“I never had any personal interaction with the Knights,” he said. “So to find out more about them, I did what any person my age would generally do — I went online.”
Last year, with the introduction of the online membership initiative and prompted by the interest expressed by Davis and a group of fellow Catholic men in the Baltimore area, the Maryland State Council called a meeting to reactivate St. Elizabeth of Hungary Council 13073, which had been suspended since 2010.
Young men from the three parishes that the council serves — St. Elizabeth, St. Casimir and St. Brigid, all in Baltimore — showed up for the meeting. According to Davis, each of them preferred the keyboard to the ballpoint.
“At the meeting, State had laptops set up,” he said. “They gave us a choice between filling out forms or going online. Every one of the new members walked up to the computer and applied online.”
Since then, Davis has become grand knight of Council 13073 and recruited eight more men for the council through the online initiative, which has in turn encouraged greater activity.
“We’re a small council, but we’ve met our recruitment goals,” he said. “The online membership keeps the members active. We regularly have 60, 70, even 100 percent attendance for social and charitable events and some of the degree ceremonies.”
Because the online program can find potential members who are hiding in plain sight, Davis said, fraternity in the council has also grown stronger.
“I met men in our council who are not even 10 blocks away but attend other parishes,” he said. “I would never had met these other men had we not had the online membership program to draw them to the council.”
Davis and Kosey agree that the online membership initiative also gives high definition to the Knights’ Catholic identity.
“Most of what the Knights have to say is out there on the website regarding the Order’s Catholic identity — its charity, unity and fraternity,” Davis said. “Men who look at these things and make their decision often have a deep faith to begin with, and they’re looking to expand that faith and find men who share that faith.”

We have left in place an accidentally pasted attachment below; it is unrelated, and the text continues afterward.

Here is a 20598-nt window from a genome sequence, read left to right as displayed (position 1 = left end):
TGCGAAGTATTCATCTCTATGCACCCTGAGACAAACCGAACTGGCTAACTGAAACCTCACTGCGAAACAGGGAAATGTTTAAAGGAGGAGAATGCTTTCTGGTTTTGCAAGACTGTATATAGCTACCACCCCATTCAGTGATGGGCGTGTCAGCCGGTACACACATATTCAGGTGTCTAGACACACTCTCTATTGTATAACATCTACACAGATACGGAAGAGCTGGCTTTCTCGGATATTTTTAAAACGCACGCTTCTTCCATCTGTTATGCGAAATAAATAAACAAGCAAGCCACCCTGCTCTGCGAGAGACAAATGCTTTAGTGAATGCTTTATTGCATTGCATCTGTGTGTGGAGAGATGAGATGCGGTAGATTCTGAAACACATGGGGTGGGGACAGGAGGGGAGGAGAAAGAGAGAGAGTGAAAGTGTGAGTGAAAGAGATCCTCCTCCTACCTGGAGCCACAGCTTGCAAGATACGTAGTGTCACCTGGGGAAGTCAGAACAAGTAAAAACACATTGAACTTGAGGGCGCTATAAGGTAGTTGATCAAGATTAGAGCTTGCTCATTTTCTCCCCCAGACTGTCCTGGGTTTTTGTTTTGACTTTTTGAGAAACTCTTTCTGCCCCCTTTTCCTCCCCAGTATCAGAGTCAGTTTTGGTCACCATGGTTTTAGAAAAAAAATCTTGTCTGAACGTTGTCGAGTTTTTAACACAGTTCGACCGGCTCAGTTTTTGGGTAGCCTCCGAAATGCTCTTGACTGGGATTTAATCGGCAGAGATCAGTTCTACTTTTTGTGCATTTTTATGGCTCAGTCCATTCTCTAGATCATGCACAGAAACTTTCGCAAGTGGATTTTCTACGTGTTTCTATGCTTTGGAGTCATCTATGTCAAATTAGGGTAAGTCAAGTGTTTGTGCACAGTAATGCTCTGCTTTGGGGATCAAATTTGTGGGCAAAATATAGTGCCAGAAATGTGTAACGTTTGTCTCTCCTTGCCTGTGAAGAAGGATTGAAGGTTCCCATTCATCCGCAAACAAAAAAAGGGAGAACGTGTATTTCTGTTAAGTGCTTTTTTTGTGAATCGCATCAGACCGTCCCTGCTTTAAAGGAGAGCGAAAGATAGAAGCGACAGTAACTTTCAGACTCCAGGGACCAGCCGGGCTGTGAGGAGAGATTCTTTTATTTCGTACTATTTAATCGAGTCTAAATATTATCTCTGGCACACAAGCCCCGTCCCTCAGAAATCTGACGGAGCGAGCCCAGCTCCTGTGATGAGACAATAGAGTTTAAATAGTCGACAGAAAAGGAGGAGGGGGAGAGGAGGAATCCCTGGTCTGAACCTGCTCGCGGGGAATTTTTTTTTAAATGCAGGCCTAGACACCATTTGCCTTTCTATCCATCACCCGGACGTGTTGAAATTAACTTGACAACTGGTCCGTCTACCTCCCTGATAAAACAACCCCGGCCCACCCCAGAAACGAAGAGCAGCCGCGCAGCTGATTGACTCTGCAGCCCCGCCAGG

“If I ask a potential member if he’s a practical Catholic,” said Kosey, “maybe he doesn’t know what that means. If he goes to our website to become a member, and reads through the material there, he’ll absolutely understand.”
As for Brandon Reid, he learned what it meant to be a practical Catholic when he was preparing to marry one.
“I came to the faith three years ago,” he said. “Sarah was a cradle Catholic; but I had never set foot into a church until I met her. After losing our first son, who was born premature at 22 months, I saw her strength — and realized there had to be more to being Catholic. The faith also gives me a place, a sense of being a part of the community.”
Becoming a Knight, Brandon said, was a natural next step in his journey of faith. The Knights of Columbus is helping to protect his family, and it’s helping him share that same life of faith with other Catholic men.
“We found out about the insurance that the Knights offer, which we thought was a good thing because my wife is prone to having babies early. We almost lost our second child the same way,” he said. “But I also signed up because I’m attracted to the Knights and what they can do for our community.”
This article appeared in the August 2018 issue of Columbia magazine and is reprinted with permission of the Knights of Columbus, New Haven, Conn.